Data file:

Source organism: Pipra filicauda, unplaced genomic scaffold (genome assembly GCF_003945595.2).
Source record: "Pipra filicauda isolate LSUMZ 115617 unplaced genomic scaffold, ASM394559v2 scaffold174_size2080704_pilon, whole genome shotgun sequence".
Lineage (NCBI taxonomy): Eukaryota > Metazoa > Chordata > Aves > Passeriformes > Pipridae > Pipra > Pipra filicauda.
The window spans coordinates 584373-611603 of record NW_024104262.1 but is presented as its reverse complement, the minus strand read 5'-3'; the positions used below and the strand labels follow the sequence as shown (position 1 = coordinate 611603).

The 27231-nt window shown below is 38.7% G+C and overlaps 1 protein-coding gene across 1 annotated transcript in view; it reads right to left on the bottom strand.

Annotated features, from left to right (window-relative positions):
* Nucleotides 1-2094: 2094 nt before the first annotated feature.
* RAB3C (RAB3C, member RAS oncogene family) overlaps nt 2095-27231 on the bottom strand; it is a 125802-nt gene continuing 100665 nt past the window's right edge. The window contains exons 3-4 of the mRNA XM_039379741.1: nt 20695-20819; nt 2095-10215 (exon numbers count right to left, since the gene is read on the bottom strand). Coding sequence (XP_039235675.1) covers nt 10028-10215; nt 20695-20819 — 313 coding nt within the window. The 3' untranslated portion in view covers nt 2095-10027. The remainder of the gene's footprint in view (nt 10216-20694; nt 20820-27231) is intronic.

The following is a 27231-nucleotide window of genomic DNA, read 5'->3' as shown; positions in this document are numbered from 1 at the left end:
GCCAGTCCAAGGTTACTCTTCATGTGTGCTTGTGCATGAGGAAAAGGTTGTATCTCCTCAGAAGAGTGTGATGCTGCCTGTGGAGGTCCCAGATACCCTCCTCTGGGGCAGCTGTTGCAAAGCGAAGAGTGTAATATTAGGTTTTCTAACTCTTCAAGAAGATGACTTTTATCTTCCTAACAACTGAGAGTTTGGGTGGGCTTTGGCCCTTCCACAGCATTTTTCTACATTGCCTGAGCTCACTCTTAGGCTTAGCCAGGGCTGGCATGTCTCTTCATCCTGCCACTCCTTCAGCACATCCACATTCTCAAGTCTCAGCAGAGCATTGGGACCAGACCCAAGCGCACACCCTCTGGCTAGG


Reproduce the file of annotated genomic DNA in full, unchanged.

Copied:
Source organism: Pipra filicauda, unplaced genomic scaffold (genome assembly GCF_003945595.2).
Source record: "Pipra filicauda isolate LSUMZ 115617 unplaced genomic scaffold, ASM394559v2 scaffold174_size2080704_pilon, whole genome shotgun sequence".
Lineage (NCBI taxonomy): Eukaryota > Metazoa > Chordata > Aves > Passeriformes > Pipridae > Pipra > Pipra filicauda.
The window spans coordinates 584373-611603 of record NW_024104262.1 but is presented as its reverse complement, the minus strand read 5'-3'; the positions used below and the strand labels follow the sequence as shown (position 1 = coordinate 611603).

The 27231-nt window shown below is 38.7% G+C and overlaps 1 protein-coding gene across 1 annotated transcript in view; it reads right to left on the bottom strand.

Annotated features, from left to right (window-relative positions):
* Nucleotides 1-2094: 2094 nt before the first annotated feature.
* RAB3C (RAB3C, member RAS oncogene family) overlaps nt 2095-27231 on the bottom strand; it is a 125802-nt gene continuing 100665 nt past the window's right edge. The window contains exons 3-4 of the mRNA XM_039379741.1: nt 20695-20819; nt 2095-10215 (exon numbers count right to left, since the gene is read on the bottom strand). Coding sequence (XP_039235675.1) covers nt 10028-10215; nt 20695-20819 — 313 coding nt within the window. The 3' untranslated portion in view covers nt 2095-10027. The remainder of the gene's footprint in view (nt 10216-20694; nt 20820-27231) is intronic.

The following is a 27231-nucleotide window of genomic DNA, read 5'->3' as shown; positions in this document are numbered from 1 at the left end:
GCCAGTCCAAGGTTACTCTTCATGTGTGCTTGTGCATGAGGAAAAGGTTGTATCTCCTCAGAAGAGTGTGATGCTGCCTGTGGAGGTCCCAGATACCCTCCTCTGGGGCAGCTGTTGCAAAGCGAAGAGTGTAATATTAGGTTTTCTAACTCTTCAAGAAGATGACTTTTATCTTCCTAACAACTGAGAGTTTGGGTGGGCTTTGGCCCTTCCACAGCATTTTTCTACATTGCCTGAGCTCACTCTTAGGCTTAGCCAGGGCTGGCATGTCTCTTCATCCTGCCACTCCTTCAGCACATCCACATTCTCAAGTCTCAGCAGAGCATTGGGACCAGACCCAAGCGCACACCCTCTGGCTAGG